Crew Chief Ray Murphy of Connersville, Indiana was a dedicated Specialist Fourth Class and very intuitive about keeping the CG in the loop on what was happening inside and outside the aircraft. He had been doing it for a while and he took pride in making sure everything in his aircraft was in perfect condition for his CG.
Ray Murphy's action allowed the CG to monitor the crew's radio conversation. "Chu Lai weather, this is Skater 67. What is current weather in Chu Lai?" "This is Chu Lai weather, Currently 1500 feet overcast with one mile visibility outside of the clouds. Over." "This is Skater 67, roger, thanks." "Chu Lai approach control, this is Skater 67, over." "Skater 67, this is Chu Lai." "Chu Lai, Skater 67 is a UH-1, climbing to 3000 feet, request GCA." "Skater 67, say position." "This is 67, off Hawk Hill, heading 090 degrees." "Roger 67, turn right for identification." Pause..."Chu Lai GCA, this is Blue 24, west of Hawk Hill at 3100 feet, in the clouds, request GCA, over." "Blue 24, this is Chu Lai approach control, please contact Chu Lai GCA on UHF frequency 285.8, over." "This is blue 24, roger, out." "Skater 67, this is Chu Lai approach, stop turn. Radar contact west of Hawk Hill. Turn to heading 090. If you want to expedite, I can let you down over the water and you should break out at 1500 feet." "This is Skater 67, roger, we will take that procedure, over." "This is Chu Lai, maintain 090 heading and I will take you out another 2 miles so you will be 5 miles out over water." "Skater 67, Roger." The CG listened intently and he was pleased the AC chose to expedite the procedure. "Skater 67, descend to 1500 feet, call me when you are VFR." "Skater 67, Roger." The AC noted the time at 1556 and began his descent. General Ramsey along with all other passengers that ride in a helicopter when they are flying in the clouds noted how much the outside looked like the inside of a milk bottle. It was all white and seemed to be motionless. While observing the milk bottle effect out the front window of the helicopter, he noticed Robert J. Thomas of Reston, Virginia. He made a mental note that this had been a good day for the newly assigned Lieutenant Colonel.
Suddenly, out the front windscreen, the CG first saw light, then green, then trees. All of this happened in moments. At the same time Chief Warrant Officer two Stephen C. Pike (Skater 67) yelled, "Trees!" He decelerated the helicopter by swiftly pulling the cyclic back into his gut...too late! The tail rotor caught the trees and the helicopter mushroomed into the jungle canopy separating the tail rotor and then the complete tail boom as the forward force carried the disintegrating chopper into the side of the mountain. The impact continued through the canopy and into the mountain. One of the two rotor blades struck the upside of the mountain while the blade was traveling toward the tail of the aircraft. The sudden stop of the rotor blade, traveling at 324 revolutions per minute, ripped the transmission out of it's support and flung it into the living space of the passenger compartment brining the engine with it. This mass of heavy components killed Specialist Murphy as he sat in his crew chief seat. The flying hunk of metals tore through the back of the passenger seats and bounced off the CG's armored seat continued around the seat and crashed forward. The mass continued its forward motion from the outside in killing LTC Thomas as it crushed him into the command and control console. The armored seat had saved General Ramsey's life but it could not prevent the resulting serious injuries. He was knocked unconscious during the crash and would remain so almost throughout his rescue.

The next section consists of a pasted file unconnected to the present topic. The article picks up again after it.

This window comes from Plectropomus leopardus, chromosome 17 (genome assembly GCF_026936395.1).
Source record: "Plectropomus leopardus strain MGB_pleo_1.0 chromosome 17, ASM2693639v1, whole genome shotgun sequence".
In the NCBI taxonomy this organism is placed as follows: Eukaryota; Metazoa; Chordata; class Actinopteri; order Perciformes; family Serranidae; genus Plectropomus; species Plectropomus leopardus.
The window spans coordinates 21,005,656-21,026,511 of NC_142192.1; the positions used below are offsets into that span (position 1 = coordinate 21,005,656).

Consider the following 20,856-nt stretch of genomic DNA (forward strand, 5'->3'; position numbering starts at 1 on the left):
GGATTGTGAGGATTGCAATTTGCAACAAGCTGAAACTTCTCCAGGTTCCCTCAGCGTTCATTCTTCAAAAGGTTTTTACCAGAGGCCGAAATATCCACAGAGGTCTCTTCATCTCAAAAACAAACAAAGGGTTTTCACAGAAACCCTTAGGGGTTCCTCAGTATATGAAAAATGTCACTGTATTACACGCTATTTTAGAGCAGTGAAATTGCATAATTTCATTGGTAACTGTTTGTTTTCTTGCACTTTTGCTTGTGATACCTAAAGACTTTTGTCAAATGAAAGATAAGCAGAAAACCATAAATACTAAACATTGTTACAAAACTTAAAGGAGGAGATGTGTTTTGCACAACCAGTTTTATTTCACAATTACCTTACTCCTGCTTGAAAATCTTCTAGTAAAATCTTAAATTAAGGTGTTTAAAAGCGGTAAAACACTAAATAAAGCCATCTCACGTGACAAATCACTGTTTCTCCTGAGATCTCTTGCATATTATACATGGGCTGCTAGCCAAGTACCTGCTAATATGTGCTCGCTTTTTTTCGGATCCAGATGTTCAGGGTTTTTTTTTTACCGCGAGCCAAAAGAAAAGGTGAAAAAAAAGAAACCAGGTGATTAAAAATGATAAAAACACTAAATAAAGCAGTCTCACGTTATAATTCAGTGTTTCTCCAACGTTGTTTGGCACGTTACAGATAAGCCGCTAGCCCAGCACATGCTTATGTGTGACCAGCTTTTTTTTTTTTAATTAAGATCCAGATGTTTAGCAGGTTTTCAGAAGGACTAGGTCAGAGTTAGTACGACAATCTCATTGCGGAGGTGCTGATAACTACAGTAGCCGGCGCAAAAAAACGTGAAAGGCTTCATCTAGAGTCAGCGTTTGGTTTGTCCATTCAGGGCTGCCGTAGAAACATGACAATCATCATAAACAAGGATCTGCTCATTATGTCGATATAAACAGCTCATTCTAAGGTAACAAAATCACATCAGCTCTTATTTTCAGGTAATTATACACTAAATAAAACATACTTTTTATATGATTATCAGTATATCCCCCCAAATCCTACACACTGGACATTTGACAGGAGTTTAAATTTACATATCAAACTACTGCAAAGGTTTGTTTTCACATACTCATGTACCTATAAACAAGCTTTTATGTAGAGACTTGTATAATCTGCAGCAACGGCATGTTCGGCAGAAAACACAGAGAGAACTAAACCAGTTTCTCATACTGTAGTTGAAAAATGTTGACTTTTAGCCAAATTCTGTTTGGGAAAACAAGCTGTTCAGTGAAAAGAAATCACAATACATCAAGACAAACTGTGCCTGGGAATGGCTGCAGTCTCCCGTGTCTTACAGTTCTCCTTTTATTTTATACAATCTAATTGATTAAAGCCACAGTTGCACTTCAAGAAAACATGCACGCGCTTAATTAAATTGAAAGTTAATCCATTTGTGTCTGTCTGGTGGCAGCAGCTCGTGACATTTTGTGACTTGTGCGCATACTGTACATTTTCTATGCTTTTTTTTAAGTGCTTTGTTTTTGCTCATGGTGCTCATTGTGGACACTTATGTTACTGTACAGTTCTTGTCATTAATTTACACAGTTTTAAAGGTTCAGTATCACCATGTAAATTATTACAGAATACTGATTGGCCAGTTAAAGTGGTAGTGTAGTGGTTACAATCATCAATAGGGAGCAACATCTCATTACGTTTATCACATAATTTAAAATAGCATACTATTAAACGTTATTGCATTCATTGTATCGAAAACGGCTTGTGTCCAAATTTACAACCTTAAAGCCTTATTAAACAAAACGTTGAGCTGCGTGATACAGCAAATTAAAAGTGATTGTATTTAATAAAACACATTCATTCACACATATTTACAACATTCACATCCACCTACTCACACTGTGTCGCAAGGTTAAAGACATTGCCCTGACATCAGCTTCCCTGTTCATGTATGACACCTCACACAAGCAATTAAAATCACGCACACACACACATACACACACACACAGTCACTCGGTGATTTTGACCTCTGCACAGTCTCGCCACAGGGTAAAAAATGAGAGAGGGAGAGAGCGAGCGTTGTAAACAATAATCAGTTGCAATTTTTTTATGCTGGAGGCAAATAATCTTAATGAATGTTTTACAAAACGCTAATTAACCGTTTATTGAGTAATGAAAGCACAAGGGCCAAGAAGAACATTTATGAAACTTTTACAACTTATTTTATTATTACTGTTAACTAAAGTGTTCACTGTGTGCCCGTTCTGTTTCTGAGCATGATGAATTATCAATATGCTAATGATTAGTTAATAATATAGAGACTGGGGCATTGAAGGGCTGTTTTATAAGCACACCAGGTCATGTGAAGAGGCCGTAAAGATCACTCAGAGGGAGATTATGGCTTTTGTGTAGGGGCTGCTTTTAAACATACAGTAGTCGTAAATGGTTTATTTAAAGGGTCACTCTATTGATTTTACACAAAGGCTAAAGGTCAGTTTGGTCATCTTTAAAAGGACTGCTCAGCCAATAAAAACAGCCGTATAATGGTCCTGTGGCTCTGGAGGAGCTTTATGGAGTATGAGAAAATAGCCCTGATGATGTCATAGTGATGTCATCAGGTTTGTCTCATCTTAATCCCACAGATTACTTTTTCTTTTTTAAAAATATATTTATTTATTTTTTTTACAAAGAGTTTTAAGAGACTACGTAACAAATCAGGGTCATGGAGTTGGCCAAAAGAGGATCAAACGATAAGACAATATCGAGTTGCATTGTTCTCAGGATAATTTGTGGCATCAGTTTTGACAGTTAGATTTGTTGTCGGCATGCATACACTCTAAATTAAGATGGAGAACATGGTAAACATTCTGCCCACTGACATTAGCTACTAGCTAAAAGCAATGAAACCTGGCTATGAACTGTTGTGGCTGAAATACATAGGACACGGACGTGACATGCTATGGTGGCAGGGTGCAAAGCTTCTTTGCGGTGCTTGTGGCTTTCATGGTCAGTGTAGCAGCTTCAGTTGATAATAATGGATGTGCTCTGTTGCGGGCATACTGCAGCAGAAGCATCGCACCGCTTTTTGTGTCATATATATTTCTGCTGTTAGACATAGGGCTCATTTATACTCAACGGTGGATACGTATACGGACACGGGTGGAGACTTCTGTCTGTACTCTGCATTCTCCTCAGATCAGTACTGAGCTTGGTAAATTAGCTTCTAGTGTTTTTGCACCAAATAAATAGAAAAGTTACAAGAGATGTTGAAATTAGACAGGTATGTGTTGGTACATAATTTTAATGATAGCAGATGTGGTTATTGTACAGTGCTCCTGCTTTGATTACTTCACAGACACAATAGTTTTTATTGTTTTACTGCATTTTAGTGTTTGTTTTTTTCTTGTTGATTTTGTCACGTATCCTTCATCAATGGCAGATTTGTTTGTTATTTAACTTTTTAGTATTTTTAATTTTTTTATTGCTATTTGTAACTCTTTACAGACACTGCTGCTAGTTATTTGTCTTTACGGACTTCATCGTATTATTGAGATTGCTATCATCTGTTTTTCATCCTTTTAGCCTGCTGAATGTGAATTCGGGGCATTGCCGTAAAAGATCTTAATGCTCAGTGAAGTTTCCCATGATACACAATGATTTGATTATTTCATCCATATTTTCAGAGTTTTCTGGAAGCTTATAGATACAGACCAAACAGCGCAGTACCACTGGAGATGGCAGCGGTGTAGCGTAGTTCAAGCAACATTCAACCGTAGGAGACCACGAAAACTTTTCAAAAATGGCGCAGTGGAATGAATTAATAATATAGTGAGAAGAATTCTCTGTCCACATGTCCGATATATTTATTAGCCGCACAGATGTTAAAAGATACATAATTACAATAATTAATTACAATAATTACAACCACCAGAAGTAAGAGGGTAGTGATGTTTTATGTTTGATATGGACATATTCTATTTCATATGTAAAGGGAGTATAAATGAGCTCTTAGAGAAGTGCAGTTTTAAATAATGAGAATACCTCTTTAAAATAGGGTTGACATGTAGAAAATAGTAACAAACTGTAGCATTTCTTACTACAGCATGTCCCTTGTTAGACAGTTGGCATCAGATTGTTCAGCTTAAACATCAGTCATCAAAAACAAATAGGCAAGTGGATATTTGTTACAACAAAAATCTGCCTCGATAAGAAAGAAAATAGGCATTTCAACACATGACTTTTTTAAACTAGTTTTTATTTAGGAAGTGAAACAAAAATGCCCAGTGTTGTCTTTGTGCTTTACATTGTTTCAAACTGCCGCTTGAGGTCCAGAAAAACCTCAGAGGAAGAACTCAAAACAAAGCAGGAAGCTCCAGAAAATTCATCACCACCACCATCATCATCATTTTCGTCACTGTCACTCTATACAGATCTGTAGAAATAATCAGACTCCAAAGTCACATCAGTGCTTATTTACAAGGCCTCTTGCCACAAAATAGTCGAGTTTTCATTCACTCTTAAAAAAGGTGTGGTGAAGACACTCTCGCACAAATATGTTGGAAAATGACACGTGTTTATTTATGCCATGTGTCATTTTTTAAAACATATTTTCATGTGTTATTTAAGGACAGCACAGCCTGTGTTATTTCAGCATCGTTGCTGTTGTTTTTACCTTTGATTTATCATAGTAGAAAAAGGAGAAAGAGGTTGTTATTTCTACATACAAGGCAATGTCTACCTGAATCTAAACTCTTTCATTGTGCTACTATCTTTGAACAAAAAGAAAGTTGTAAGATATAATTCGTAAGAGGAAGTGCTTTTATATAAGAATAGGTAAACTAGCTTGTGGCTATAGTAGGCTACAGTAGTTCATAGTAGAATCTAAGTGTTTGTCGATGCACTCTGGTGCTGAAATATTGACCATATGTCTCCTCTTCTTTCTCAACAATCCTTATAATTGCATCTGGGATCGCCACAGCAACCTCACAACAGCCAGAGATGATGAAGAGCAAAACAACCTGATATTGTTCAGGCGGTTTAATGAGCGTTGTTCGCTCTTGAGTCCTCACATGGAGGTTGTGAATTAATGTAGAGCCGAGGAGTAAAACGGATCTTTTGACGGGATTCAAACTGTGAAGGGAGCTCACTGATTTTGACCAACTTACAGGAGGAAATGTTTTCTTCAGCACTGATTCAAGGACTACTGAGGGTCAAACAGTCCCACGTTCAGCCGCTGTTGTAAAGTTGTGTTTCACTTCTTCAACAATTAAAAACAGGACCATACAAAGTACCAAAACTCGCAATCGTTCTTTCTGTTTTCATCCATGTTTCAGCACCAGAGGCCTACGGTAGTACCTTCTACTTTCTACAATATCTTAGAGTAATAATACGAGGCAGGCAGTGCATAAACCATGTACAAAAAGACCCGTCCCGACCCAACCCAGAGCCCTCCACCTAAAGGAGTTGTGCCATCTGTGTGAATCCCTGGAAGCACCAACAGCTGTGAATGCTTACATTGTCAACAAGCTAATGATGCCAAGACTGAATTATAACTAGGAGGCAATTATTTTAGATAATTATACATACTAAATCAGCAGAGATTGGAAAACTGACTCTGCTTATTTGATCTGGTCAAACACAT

Deathly quite followed. The breaking of Plexiglas, tearing of sheet metal, and the continuous whine of the turbine engine were no more. Wreckage, crew members and passengers, were scattered everywhere. Dazed and hurt, the survivors struggled to assess what had happened and, more importantly, the current situation? Enemy territory..did they hear us crash? Will they come for use? Who is alive? Who can fight? What do we have to fight with? Captain John P. Tucker from Lima, Ohio felt for his .45 caliber pistol. The action was more out of habit than intention. Little did he realize that out of the two M-60 machine guns which were mounted as door guns, four M-16 rifles, and various hand guns, his .45 was the only weapon recovered. The remaining arsenal was somewhere in the twisted wreckage, in the jungle canopy, in the valley below or on the jungle floor. Wherever the weapons were located, they could not be immediately found by the shocked and wounded crew and passengers. No time to worry about it. How do we get out of here?
The weather continued to deteriorate as Rattler 6 hovered onto Chu Lai East. "Rattler operations, this is Rattler 6, taxing, will be off in two minutes. Any update?" "Six, this is Rattler operations, nothing new. Plan on Tam Ky. Tell me when you want the Firebirds, over." "Six, roger, out." James hovered the UH-1 as though it was molded around him like a custom fit suit. As James prepared to take the active for takeoff, he responded with an affirmative as he executed each maneuver. He could see the bad weather and wanted to make sure that everything worked if he needed to fly in the clouds. Even though this took precious time, it was better to be sure than to have another UH-1 and crew crashed on a mountain. After a very short run-up and obtaining clearance from the tower, Rattler 6 and his crew were off on what would become one of the biggest challenges of their lives.